William Archer (critic)

William Archer

William Archer (23 September 1856 27 December 1924) was a Scottish critic and writer.


He was born in Perth, the son of Thomas Archer. He spent large parts of his boyhood in Norway where he became acquainted with the works of Henrik Ibsen,[1] and was later educated at the University of Edinburgh, where he received the degree of M.A. in 1876.[2]

Archer became a leader-writer on the Edinburgh Evening News in 1875, and after a year in Australia returned to Edinburgh. In 1878 he took up residence in London.[3] In 1879 he became dramatic critic of the London Figaro, and in 1884 of the World, where he remained until 1905. In London he soon took a prominent literary place and exercised much influence.[2]

Archer had much to do with introducing Henrik Ibsen to the English public with his translation of The Pillars of Society, produced at the Gaiety Theatre, London, 1880. It was the first Ibsen play to be produced in London but made little impression.[4] He also translated, alone or in collaboration, other productions of the Scandinavian stage: Ibsen's A Doll's House (1889), The Master Builder (1893, with Edmund Gosse); Edvard Brandes's A Visit (1892); Ibsen's Peer Gynt (1892, with Charles Archer); Little Eyolf (1895); and John Gabriel Borkman (1897); and he edited Henrik Ibsen's Prose Dramas vols., 1890–1891).[2]

In 1897 Archer, along with Elizabeth Robins, Henry William Massingham, and Alfred Sutro, formed the Provisional Committee to organize an association to produce plays of high literary intrinsic merit, such as Ibsen's. The association was called the "New Century Theatre" but was a disappointment by 1899, although it continued until at least 1904. In 1899, a more successful association, called the Stage Society, was formed to replace it.[5]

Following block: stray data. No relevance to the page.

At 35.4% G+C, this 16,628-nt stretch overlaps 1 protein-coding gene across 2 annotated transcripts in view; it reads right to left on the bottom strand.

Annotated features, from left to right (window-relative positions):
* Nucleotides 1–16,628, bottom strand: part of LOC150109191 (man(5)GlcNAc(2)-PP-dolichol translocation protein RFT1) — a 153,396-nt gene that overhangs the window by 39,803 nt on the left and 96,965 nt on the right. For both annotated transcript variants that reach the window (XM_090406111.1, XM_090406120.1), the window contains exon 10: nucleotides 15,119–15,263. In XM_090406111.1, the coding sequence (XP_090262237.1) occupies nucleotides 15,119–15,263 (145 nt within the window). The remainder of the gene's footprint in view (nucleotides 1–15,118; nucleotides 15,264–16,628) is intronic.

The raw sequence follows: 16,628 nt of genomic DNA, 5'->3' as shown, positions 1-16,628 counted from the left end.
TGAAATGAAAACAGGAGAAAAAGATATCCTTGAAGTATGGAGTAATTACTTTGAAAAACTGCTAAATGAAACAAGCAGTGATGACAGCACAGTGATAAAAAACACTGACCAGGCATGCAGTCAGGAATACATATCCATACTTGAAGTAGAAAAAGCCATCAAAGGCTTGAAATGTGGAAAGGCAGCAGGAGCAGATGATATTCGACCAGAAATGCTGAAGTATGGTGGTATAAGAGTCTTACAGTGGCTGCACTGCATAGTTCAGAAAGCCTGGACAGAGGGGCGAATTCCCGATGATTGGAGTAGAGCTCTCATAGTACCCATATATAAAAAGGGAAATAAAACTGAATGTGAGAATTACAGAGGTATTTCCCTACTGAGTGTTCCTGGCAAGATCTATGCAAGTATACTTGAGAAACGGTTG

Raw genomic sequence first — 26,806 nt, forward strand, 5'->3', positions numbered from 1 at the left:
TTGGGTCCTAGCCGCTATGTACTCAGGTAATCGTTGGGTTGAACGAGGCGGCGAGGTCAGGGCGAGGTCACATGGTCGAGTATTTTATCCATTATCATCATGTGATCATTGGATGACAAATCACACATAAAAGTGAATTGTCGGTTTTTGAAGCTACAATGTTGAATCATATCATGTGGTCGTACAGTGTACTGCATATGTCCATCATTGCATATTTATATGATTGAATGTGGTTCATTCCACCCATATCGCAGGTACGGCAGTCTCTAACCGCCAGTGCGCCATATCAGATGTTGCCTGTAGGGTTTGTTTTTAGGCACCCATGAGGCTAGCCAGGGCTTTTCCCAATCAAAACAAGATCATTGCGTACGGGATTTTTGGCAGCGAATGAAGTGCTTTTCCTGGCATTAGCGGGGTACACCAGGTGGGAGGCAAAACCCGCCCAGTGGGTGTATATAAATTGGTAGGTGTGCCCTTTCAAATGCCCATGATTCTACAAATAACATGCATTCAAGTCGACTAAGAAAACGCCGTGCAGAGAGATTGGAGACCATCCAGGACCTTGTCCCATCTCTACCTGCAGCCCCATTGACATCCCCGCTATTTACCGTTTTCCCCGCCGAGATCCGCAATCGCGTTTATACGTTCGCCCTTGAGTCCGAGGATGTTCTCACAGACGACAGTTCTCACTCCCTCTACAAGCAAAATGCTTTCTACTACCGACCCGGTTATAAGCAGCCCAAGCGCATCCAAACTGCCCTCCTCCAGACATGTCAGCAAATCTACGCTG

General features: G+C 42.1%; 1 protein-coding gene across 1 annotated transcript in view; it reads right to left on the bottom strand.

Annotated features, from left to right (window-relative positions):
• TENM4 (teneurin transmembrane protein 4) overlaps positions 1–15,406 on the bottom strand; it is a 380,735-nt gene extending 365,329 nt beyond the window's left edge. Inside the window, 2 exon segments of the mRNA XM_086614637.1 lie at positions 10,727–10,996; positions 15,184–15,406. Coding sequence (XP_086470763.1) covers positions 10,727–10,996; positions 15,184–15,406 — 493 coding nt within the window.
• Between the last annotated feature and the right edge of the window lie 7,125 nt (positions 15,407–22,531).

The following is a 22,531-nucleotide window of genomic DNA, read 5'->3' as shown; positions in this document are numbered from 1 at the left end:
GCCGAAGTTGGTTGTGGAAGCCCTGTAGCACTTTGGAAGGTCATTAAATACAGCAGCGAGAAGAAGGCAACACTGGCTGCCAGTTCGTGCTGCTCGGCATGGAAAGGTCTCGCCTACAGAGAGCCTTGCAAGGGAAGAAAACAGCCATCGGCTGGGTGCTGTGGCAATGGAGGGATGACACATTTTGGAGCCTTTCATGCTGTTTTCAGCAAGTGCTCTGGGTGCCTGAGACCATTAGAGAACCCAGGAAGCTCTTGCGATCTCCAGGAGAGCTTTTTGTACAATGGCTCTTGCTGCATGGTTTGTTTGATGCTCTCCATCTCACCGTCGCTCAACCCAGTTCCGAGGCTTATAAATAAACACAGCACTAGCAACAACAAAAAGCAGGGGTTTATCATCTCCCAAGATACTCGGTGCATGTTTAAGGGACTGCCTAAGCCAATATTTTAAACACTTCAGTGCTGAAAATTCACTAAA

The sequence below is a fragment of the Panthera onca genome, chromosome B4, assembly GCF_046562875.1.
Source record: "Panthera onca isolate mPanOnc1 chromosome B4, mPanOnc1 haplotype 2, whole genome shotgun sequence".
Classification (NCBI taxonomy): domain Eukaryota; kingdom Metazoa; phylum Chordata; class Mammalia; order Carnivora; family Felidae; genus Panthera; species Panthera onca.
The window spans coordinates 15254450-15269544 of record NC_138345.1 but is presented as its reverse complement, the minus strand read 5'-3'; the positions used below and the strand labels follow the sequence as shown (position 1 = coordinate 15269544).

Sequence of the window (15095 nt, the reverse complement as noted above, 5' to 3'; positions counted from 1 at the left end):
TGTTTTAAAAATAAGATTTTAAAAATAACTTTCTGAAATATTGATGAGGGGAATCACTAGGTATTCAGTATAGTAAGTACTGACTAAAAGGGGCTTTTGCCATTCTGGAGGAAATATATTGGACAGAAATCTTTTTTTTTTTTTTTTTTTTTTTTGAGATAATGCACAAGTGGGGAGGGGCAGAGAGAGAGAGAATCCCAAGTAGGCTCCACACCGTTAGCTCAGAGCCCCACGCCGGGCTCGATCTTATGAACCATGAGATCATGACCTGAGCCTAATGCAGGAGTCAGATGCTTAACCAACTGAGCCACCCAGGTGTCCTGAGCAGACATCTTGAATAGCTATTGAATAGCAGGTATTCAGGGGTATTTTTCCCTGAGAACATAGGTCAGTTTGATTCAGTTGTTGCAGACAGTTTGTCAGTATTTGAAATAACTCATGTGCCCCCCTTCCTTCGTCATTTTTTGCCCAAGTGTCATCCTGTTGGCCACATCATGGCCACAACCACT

Max Beerbohm's caricature of Archer paying a humble visit to Henrik Ibsen was published in The Poets’ Corner, London 1904.[6]

Archer was a friend of George Bernard Shaw, and arranged for his plays to be translated into German. An attempted collaboration on a play, Widower's Houses, did not work, however, and Archer was often critical of Shaw's drama. For a time, Archer lived at 27 Fitzroy Square in central London, while Shaw lived at number 29.

During World War I, Archer wrote a series of open letters on behalf of Wellington House, arguing Germany's culpability in starting the conflict. He viewed the Allies (including England) as innocent bystanders, forced into defending the world against German militancy.

He was one of the founders of the English Spelling Society in 1908.[7] A biography by P. Whitebrook was published in 1993. [8]

Archer's play The Green Goddess was produced by Winthrop Ames at the Booth Theatre in New York in 1921. It was a melodrama, and a popular success, although relatively of much less importance to the art of the drama than his critical work.


Critical works




  1. The Oxford Companion to English Literature, 6th Edition. Edited by Margaret Drabble, Oxford University Press, 2000 Pp37
  2. 1 2 3 Chisholm 1911.
  3. "Archer, William". Who's Who. Vol. 59. 1907. p. 51.
  4. The Oxford Companion to English Literature, 6th Edition. Edited by Margaret Drabble, Oxford University Press, 2000 Pp 37
  5. Woodfield, James (1984). English theatre in transition, 1881-1914. pp. 56–58.
  6. The Poet's Corner
  7. Spelling Society: Inaugural Minutes 1908.
  8. The Oxford Companion to English Literature, 6th Edition. Edited by Margaret Drabble, Oxford University Press, 2000 Pp38
  9. William Archer (1912). Play-making: A Manual of Craftsmanship. Small, Maynard. Retrieved 2 February 2016.
  10. Google Books


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